Ken Loach: Why I don’t want Boris Johnson to watch my new film

Director Ken Loach continues to tackle social issues and in his new film he takes on the gig economy. Laura Harding reports.

Ken Loach on the set of Sorry We Missed You. Pictured: Director Ken Loach. Picture: PA Photo/Entertainment One.
Ken Loach on the set of Sorry We Missed You. Pictured: Director Ken Loach. Picture: PA Photo/Entertainment One.

Ken Loach thought his previous film might be his last.

His benefits drama I, Daniel Blake won the highest honour of the Cannes Film Festival, the Palme d’Or in 2016, as well as a BAFTA and a string of other gongs, and Loach thought it might be the final film of his long career.

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“You don’t know really when you get old,” he says amiably as he sits in a high-backed chair in a London hotel. “You’re just glad you’re not in the obituaries when you wake up. You have to cross your fingers and hope tomorrow comes.”

Pictured: (L-R) Kris Hitchen as Ricky and Katie Proctor as Lisa Jane. Picture: PA Photo/Entertainment One.

Loach is 83 now but you would never know it. He’s still working and still as passionate about shining a spotlight on social issues as ever before.

His new film, Sorry We Missed You, tackles the gig economy and zero-hours contracts, following a family buckling under the strain of unstable working conditions.

The idea for the film came out of I, Daniel Blake, when he and his longtime collaborator Paul Laverty visited food banks and were horrified by how many of the people using them were actually in employment, but their situation was so precarious they were still struggling to feed their families.

Debbie Honeywood as Abbie. Picture: PA Photo/Entertainment One.

“This is all art can do,” Loach says. “Whatever the medium, to say ‘this is how we live now, this is the way the world is’ and try to understand it and the conflicts within it. And also try to understand the different interests that are pulling against each other and the consequences in people’s daily lives. Film can do that because it can let you in to relationships and to work.”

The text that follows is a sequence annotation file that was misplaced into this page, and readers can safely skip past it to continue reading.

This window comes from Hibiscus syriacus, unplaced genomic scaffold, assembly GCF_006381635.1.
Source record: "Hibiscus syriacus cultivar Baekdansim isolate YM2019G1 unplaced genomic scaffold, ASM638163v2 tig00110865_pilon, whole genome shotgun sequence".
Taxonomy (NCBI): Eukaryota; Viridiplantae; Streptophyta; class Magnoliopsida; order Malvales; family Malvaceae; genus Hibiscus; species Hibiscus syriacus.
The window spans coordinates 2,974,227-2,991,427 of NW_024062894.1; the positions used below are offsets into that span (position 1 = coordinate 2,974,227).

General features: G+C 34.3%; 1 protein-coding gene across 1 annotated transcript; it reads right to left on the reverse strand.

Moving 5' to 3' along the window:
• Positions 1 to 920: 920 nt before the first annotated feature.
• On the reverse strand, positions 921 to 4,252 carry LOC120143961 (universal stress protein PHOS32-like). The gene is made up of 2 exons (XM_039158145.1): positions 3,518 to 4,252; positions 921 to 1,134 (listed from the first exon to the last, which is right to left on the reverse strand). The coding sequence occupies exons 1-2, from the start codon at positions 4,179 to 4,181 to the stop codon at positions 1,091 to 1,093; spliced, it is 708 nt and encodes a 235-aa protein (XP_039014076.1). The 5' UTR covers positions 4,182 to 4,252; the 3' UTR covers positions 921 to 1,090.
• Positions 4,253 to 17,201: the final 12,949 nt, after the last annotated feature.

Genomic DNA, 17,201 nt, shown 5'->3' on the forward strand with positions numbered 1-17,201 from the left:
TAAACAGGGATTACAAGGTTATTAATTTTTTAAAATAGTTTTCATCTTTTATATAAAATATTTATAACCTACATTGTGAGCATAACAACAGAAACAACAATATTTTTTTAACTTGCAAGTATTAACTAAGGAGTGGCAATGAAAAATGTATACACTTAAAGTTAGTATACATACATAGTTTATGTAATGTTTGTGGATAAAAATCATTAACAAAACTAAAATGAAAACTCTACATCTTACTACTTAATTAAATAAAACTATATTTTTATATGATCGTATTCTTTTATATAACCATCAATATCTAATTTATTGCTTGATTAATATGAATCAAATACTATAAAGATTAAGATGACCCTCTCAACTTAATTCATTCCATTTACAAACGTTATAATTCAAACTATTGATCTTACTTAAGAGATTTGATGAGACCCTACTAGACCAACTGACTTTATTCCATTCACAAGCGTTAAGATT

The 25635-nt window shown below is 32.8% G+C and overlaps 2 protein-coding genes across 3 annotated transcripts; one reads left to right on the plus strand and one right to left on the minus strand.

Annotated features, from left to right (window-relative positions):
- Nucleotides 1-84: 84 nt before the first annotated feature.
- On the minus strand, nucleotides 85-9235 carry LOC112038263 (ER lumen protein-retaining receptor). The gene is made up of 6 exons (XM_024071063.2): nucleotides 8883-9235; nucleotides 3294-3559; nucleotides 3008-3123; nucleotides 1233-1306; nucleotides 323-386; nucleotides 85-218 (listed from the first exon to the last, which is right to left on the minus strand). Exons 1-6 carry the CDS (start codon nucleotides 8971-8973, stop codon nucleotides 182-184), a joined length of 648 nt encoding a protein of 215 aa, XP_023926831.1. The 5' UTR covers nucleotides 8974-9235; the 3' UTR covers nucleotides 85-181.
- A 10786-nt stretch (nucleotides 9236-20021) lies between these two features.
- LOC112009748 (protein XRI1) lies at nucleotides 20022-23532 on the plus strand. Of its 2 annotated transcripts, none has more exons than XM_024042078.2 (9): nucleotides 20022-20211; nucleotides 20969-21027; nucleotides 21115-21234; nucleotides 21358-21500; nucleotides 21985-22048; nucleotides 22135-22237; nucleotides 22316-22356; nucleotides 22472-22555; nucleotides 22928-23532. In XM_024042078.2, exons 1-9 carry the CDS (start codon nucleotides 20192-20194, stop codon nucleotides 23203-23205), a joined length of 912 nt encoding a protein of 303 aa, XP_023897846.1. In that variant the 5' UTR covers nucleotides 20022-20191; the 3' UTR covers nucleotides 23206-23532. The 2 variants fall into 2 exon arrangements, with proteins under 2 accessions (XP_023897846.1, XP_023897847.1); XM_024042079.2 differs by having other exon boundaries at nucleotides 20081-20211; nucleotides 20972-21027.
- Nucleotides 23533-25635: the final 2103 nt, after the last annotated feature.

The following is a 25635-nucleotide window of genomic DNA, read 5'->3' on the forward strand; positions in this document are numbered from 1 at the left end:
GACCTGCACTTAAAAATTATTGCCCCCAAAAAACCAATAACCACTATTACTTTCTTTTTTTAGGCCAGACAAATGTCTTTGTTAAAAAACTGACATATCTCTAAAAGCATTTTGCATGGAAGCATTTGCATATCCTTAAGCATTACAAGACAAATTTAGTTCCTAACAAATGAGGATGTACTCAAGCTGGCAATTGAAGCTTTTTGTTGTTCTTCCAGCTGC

Loach has long used his work to turn his critical eye on social issues such as poverty, homelessness and labour rights, in film such as Sweet Sixteen, The Wind That Shakes The Barley and The Angels’ Share. He’s aware his platform, as one of the great British filmmakers, is rare and influential and he is determined to use it.

“You can only make a film if you feel driven to, if there is no alternative. It takes a lot of energy and commitment,” he says.

“Only a small group of people do the kind of films we do, because most cinemas are full of Hollywood commercial films, so we have been lucky to get a little corner where we can work.

“It’s a privilege and because it’s a privilege we feel we shouldn’t throw it away.”

Sorry We Missed You follows delivery driver Ricky and care worker Abbie, both on zero-hours contracts, and their children, as they face an uphill battle with debt after the 2008 financial crash.

The film shows the struggles of their jobs, which Loach sees as deeply exploitative, as Ricky races from address to address, knowing he will only be paid for the packages he delivers, and Abbie battles public transport between her elderly clients because she will only be paid for each visit.